Solid state image sensors require protection from the ambient atmosphere. First-generation imagers were housed in standard semiconductor packages with glass lids. These were hermetic and delivered exceptional protection for the die, but were also bulky and expensive to manufacture. The introduction of wafer-level packaging, where the costs of the fabrication processes are shared among the good die on a wafer, resulted in a substantial reduction in cost and nearly an order of magnitude reduction in package thickness. Innovation in materials, assembly processes and semiconductor technology has enabled these trends to continue. Modern solid state imagers are commodity items, having a total package thickness of just a few hundred microns, yet they will pass automotive reliability specifications.
Solid State Imagers
Solid state imagers are fairly conventional semiconductor die, built on silicon wafers, where each die has a light-sensitive area. Image sensor die require protection from the ambient atmosphere in order to ensure their longevity. The principal failure mechanisms are corrosion, mechanical damage and obscuration.
Air, or more accurately the moisture contained in normal atmospheric air, is highly corrosive towards semiconductor die. Functional semiconductors are complex, multi-layer assemblies, where the outer most layers are very fine bus bars of aluminium. Aluminium possesses a very high electrode potential so that rapid corrosion ensues when placed in contact with other metals and in the presence of moisture to complete a galvanic circuit. The external interconnects to the semiconductor are, by necessity of function, made of metals other than aluminium, so it is essential to keep moisture away from image sensor die at all times.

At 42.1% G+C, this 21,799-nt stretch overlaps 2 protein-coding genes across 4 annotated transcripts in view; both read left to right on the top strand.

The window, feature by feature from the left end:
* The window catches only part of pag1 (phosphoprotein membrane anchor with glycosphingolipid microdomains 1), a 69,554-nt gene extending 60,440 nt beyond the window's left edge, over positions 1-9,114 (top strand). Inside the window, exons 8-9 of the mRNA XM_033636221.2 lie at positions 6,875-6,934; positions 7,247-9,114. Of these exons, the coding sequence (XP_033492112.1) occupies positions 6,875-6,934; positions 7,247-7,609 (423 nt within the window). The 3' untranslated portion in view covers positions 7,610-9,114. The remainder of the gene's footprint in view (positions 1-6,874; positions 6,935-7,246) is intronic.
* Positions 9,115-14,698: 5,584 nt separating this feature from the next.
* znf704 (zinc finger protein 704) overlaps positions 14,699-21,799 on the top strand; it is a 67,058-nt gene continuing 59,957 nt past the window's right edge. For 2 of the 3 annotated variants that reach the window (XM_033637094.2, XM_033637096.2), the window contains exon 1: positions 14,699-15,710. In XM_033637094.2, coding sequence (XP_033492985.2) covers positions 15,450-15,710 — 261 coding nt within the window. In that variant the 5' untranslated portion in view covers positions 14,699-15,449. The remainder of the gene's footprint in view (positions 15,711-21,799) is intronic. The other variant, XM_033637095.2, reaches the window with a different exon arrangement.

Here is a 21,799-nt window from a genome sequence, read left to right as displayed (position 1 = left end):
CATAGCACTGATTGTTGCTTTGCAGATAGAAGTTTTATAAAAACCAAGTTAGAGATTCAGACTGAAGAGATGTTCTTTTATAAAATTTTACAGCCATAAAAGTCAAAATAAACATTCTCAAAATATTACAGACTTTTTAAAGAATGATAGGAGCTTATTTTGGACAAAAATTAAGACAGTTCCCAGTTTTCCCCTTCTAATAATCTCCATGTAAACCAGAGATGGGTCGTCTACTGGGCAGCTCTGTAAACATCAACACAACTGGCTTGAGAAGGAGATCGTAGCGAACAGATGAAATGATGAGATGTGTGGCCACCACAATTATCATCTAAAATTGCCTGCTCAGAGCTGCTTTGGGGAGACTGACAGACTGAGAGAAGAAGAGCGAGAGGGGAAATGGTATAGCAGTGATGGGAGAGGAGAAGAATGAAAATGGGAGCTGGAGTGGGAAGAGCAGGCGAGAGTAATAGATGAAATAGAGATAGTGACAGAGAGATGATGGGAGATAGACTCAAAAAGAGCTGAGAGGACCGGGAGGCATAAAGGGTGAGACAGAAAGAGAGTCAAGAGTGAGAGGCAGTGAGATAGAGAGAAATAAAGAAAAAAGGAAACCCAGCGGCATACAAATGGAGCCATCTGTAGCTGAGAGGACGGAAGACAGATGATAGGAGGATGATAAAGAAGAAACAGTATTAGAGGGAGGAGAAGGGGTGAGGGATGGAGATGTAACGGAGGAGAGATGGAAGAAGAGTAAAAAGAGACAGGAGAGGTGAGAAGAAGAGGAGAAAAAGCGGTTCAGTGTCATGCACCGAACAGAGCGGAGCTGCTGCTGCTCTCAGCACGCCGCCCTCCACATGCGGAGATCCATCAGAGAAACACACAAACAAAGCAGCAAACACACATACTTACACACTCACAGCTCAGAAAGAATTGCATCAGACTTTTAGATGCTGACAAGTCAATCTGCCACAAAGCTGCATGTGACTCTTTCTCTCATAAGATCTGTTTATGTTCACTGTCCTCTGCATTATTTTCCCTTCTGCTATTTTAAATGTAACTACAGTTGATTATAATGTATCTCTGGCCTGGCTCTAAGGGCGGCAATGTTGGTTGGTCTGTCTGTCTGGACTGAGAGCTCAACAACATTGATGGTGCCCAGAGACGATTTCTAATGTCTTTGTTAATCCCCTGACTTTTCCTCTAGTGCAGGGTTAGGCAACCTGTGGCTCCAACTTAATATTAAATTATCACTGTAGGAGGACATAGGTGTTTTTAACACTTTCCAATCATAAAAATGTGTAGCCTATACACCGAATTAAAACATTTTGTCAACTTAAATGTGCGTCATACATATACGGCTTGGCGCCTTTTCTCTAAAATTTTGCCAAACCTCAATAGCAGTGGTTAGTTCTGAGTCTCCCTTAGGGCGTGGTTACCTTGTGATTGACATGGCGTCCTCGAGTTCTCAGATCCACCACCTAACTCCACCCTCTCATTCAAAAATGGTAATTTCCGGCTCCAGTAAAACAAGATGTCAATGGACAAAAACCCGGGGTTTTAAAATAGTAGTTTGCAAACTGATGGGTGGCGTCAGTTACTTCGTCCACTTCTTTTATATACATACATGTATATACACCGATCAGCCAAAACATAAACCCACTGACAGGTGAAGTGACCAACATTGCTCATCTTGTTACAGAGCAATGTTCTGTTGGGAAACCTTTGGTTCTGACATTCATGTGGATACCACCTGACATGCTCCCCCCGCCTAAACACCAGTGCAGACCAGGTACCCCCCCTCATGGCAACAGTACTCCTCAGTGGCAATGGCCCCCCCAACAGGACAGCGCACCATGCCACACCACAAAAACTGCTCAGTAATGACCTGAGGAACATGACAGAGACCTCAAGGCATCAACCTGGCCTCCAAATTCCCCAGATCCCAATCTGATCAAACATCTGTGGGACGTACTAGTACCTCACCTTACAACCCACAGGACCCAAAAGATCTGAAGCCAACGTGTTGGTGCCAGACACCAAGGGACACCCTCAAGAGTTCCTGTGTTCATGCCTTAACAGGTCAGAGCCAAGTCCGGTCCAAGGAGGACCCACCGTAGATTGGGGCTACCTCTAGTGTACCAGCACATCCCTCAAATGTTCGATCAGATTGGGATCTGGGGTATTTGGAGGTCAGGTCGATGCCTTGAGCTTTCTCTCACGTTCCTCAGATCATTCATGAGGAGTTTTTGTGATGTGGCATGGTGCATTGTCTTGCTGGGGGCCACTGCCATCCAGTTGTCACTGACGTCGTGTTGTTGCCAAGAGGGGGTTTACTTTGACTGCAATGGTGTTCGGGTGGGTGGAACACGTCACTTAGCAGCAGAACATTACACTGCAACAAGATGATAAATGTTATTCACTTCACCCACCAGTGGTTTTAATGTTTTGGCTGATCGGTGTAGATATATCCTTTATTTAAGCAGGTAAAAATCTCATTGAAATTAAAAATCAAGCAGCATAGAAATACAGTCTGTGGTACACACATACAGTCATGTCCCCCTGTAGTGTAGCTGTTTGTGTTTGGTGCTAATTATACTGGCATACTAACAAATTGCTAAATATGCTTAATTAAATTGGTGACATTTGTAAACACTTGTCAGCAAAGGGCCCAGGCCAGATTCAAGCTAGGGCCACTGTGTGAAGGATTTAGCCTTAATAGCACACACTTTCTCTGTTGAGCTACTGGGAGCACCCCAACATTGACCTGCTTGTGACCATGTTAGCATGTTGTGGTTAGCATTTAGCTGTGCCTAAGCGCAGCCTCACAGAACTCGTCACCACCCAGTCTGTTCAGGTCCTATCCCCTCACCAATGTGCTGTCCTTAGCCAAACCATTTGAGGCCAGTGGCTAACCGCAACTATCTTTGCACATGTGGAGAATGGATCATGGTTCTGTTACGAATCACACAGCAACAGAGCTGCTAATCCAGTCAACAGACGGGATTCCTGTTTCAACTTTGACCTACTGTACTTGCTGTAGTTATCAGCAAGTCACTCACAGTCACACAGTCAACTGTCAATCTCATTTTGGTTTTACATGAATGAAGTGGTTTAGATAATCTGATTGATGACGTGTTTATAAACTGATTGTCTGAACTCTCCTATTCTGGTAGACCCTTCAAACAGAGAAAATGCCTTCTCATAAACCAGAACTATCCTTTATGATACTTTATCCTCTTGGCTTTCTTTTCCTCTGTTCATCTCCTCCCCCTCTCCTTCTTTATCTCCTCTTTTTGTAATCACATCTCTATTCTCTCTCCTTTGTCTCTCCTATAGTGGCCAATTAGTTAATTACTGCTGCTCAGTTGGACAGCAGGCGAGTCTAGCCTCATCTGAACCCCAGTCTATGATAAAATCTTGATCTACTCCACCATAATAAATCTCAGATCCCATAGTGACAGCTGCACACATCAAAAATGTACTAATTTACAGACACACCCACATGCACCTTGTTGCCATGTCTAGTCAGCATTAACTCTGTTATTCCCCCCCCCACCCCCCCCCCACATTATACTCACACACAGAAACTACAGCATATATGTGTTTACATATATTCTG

The light-sensitive area of an imager is covered by an array of minute, hemispherical lenses. These lenses serve to focus the light that falls on each picture element (pixel) in the imaging area onto the light-sensitive regions of the semiconductor. The remaining area of the imager is not sensitive to light, because there are some electronics and wiring lines associated with each pixel. These micro-lenses are made of soft polymers and are extremely delicate. Any physical contact would result in catastrophic damage to them.
On a modern solid state imager, individual pixels will typically measure 3μm on a side or smaller. This is tiny in comparison with dust particles in normal ambient air. The micro lenses that sit over each pixel are not only soft and easily damaged, but are also slightly tacky, due to a combination of electrostatic charging and their surface chemistry. This means it is neigh impossible to remove a dust particle once it lands on a pixel. Clearly, if the size of the dust particle approaches that of the pixel, it will block the incident light, resulting in a black pixel in the image. The human eye is very sensitive to static defects in an image, and even a single dead pixel is an annoyance.
One effective solution to all the above failure mechanisms is to house each imager in a package. The package is sealed to prevent moisture from reaching the die, while a glass lid allows the light passage to the sensitive area, but protects against mechanical damage and particle contamination.
Next: Ceramic Image Sensor Packaging